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International Monetary Fund. External Relations Dept.

After a decade of sluggish growth, in part the result of external shocks, the former Yugoslav Republic of Macedonia’s economic growth reached 4 percent for two years in a row in 2004-05 and is expected to stay at that rate in 2006. Inflation has also remained under control, the current account deficit has narrowed, international reserves have increased, and the fiscal position is sound, the IMF said in its recent economic review.

International Monetary Fund

The paper analyzes the export performance and external competitiveness in FYR Macedonia. It describes the trends in the account balance, external vulnerabilities, and different approaches to estimate the equilibrium real exchange rate; and reviews economic growth experience and prospects and reveals areas of weakness. It also discusses many different factors responsible for Macedonia's high unemployment rate and examines the main factors behind the low level of intermediation.

International Monetary Fund. Research Dept.
The IMF Research Bulletin, a quarterly publication, selectively summarizes research and analytical work done by various departments at the IMF, and also provides a listing of research documents and other research-related activities, including conferences and seminars. The Bulletin is intended to serve as a summary guide to research done at the IMF on various topics, and to provide a better perspective on the analytical underpinnings of the IMF’s operational work.
International Monetary Fund
The paper analyzes the export performance and external competitiveness in FYR Macedonia. It describes the trends in the account balance, external vulnerabilities, and different approaches to estimate the equilibrium real exchange rate; and reviews economic growth experience and prospects and reveals areas of weakness. It also discusses many different factors responsible for Macedonia's high unemployment rate and examines the main factors behind the low level of intermediation.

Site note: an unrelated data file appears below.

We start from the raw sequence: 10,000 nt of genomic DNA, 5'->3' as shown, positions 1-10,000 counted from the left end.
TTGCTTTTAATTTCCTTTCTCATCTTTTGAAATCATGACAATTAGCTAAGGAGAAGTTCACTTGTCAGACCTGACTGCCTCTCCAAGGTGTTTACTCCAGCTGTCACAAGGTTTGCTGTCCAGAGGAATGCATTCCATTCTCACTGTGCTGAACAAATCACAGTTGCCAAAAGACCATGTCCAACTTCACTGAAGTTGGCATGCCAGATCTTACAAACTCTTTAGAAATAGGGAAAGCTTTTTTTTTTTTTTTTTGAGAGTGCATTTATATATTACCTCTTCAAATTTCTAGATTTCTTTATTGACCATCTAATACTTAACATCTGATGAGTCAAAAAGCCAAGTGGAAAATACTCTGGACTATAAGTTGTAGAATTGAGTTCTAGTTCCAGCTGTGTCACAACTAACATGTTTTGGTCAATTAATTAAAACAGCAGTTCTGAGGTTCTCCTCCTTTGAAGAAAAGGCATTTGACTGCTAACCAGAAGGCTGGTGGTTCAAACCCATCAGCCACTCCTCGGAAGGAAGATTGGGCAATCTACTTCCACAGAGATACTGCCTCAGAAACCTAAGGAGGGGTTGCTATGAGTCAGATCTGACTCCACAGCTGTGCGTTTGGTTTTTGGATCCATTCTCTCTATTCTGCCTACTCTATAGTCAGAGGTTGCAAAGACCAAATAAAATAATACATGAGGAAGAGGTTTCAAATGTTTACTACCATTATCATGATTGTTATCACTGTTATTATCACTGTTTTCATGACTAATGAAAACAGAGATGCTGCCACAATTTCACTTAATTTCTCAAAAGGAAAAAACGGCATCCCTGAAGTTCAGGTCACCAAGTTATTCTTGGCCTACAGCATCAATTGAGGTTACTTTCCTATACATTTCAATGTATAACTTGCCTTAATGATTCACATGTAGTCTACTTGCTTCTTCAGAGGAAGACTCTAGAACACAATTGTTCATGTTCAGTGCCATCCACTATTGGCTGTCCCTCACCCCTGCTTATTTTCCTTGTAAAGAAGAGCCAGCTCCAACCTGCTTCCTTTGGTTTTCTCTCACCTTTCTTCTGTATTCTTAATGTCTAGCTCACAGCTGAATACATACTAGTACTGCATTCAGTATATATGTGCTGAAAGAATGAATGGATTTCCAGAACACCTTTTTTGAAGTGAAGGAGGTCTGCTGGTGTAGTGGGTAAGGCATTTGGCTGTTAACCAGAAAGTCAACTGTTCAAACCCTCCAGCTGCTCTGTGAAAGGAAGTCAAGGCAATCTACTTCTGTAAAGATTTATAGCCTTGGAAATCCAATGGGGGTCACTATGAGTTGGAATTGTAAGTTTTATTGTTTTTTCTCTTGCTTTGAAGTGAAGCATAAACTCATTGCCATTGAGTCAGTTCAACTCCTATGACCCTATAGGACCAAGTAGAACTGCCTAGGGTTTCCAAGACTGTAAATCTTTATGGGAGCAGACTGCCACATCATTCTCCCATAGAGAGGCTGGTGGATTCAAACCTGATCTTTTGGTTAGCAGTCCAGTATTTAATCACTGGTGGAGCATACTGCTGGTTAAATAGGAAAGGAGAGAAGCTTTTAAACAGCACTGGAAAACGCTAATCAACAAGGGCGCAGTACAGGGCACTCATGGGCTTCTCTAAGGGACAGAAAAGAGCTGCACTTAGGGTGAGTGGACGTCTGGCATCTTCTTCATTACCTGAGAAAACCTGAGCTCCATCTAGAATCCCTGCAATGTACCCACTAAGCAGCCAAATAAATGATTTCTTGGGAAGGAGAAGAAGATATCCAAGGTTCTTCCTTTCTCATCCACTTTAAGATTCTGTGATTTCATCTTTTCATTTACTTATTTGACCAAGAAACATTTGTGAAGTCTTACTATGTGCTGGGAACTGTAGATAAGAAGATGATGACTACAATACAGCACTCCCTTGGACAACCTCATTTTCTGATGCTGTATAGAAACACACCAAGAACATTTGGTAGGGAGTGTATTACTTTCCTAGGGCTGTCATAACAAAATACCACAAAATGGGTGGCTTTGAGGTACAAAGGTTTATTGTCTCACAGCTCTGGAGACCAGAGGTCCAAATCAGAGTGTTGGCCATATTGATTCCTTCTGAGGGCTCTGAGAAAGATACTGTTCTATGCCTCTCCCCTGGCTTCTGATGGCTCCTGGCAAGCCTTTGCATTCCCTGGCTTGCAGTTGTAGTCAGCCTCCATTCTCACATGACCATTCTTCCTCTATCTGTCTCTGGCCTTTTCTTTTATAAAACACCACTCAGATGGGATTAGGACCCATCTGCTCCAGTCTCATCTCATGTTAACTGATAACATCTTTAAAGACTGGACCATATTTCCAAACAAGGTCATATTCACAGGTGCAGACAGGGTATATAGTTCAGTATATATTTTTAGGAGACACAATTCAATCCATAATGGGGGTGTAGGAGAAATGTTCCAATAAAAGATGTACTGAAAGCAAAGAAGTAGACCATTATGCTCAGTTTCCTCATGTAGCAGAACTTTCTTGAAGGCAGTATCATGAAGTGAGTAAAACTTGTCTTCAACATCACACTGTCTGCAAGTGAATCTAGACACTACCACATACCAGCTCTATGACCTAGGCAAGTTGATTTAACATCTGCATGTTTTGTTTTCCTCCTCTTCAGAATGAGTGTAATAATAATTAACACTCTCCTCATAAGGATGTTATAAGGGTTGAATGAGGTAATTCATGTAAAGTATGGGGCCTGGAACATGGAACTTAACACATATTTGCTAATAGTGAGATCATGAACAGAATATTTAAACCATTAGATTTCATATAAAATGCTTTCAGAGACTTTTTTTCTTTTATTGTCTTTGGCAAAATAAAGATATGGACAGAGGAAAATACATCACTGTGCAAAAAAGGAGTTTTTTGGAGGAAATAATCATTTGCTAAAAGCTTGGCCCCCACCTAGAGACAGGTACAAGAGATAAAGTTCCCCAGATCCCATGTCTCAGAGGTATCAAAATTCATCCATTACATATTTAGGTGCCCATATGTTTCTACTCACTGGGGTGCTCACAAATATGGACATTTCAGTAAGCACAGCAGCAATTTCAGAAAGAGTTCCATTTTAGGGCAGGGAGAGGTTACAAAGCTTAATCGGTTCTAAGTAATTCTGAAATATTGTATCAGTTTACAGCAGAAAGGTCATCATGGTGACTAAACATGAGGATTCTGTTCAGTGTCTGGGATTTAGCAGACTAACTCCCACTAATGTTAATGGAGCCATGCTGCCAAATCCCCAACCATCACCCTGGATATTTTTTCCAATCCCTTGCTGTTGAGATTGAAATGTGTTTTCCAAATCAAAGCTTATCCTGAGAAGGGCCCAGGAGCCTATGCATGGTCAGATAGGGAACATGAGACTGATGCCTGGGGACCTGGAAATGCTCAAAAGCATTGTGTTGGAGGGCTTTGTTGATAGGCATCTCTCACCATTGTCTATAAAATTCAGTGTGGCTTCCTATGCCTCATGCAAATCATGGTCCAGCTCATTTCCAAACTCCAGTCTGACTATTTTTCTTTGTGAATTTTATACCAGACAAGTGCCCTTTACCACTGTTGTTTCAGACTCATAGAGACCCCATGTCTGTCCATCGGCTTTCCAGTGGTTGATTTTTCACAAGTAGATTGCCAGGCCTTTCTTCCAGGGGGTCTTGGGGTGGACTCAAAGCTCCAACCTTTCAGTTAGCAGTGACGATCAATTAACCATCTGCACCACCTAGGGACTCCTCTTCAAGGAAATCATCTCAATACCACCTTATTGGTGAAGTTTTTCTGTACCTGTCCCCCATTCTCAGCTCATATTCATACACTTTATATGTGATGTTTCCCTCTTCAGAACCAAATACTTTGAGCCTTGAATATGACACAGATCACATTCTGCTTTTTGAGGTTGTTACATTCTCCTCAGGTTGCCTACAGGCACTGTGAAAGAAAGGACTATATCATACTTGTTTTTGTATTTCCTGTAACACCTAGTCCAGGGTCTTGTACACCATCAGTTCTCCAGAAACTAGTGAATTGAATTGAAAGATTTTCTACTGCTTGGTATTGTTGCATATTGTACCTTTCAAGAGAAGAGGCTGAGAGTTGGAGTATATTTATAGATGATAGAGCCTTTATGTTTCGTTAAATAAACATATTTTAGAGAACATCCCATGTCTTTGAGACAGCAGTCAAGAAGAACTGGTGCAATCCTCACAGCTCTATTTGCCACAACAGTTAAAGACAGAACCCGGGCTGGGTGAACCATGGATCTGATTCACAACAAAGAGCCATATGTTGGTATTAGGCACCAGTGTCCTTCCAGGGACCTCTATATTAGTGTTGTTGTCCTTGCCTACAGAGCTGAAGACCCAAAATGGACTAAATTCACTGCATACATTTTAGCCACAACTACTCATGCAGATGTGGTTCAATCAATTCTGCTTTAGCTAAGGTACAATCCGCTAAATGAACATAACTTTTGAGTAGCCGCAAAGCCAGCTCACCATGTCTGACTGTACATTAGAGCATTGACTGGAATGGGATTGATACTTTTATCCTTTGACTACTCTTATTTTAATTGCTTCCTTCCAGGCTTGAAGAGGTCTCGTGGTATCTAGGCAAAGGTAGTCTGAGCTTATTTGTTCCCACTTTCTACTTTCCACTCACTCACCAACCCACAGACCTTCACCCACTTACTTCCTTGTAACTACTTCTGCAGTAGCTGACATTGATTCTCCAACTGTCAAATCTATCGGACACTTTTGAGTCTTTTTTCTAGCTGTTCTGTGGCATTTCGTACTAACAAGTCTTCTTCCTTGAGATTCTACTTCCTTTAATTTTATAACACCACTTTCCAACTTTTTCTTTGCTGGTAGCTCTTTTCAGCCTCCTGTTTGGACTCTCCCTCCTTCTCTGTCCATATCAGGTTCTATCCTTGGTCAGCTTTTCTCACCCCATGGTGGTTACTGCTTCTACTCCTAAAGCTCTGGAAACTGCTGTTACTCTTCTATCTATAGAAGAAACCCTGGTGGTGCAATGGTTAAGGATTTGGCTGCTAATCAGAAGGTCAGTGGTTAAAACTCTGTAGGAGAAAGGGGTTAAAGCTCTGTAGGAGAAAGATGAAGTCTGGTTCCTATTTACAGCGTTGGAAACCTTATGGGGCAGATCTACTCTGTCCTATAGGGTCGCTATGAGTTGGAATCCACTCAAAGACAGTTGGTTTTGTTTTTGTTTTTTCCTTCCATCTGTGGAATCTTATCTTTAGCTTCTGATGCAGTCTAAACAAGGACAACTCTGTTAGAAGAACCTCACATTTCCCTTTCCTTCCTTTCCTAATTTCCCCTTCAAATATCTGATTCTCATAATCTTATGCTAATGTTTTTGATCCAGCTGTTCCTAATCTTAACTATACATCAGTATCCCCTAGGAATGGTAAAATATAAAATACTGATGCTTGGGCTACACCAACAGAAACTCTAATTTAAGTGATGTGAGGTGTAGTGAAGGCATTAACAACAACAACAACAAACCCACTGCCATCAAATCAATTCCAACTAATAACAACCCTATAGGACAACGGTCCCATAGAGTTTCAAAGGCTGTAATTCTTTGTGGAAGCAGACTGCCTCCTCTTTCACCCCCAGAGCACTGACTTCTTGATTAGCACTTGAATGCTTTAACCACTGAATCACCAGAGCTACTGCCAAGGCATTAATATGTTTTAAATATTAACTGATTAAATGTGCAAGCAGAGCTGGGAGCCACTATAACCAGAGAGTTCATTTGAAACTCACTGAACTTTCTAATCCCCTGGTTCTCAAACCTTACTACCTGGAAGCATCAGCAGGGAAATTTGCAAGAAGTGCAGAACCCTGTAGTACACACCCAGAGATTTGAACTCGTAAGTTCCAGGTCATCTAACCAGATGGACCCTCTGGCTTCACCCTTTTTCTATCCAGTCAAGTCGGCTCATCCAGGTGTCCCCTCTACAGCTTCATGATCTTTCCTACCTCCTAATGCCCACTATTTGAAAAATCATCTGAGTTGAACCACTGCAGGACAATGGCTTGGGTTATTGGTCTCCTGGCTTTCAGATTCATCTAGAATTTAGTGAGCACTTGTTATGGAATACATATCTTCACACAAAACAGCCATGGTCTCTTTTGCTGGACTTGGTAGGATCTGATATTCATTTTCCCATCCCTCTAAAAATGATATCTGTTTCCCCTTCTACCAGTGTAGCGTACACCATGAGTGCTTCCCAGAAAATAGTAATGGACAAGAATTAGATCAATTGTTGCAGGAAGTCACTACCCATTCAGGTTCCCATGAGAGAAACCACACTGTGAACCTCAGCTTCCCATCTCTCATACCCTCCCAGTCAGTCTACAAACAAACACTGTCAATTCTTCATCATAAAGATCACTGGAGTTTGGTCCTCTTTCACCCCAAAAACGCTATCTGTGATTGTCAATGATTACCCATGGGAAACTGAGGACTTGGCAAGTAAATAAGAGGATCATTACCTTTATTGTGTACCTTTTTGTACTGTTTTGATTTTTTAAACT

Dmitriy Kovtun, Alexis Mayer Cirkel, Ms. Zuzana Murgasova, Mr. Dustin Smith, and Suchanan Tambunlertchai
Labor markets in the Western Balkan countries (Albania, Bosnia and Herzegovina, Kosovo, Macedonia, Montenegro, and Serbia) are characterized by some of the highest unemployment and low employment rates in Europe. We analyze the poor labor market outcomes in these countries by comparison with the New Member States of the European Union and advanced European economies. Our findings suggest that long-lasting labor market weaknesses in the Western Balkans have structural roots: the institutional setup of the labor markets, labor cost factors, and especially the unfinished transition process. Finally, we offer policy recommendations for boosting job creation.
International Monetary Fund. European Dept.

The broad-based GDP growth supported by public investment, improved credit and labor market conditions, and robust exports is expected to moderate in the near term. Domestic political uncertainties and the crisis in Greece constitute significant downside risks. Fiscal policy space built up in pre-crisis years has largely been depleted. Rebuilding policy space and buffers to preserve macroeconomic and financial stability is a priority now.

International Monetary Fund. European Dept.

Conservative policies, together with external official assistance, provided Macedonia with buffers to confront spillovers from the global crisis and deal with domestic shocks. External and financial stability have been maintained despite a difficult external environment. The start of EU accession negotiations remains uncertain. Some key recommendations of earlier Article IV Consultations have been implemented; others remain outstanding. Macedonia is well positioned to return to growth, although the external outlook presents a key risk. Policies should remain focused on boosting medium-term growth.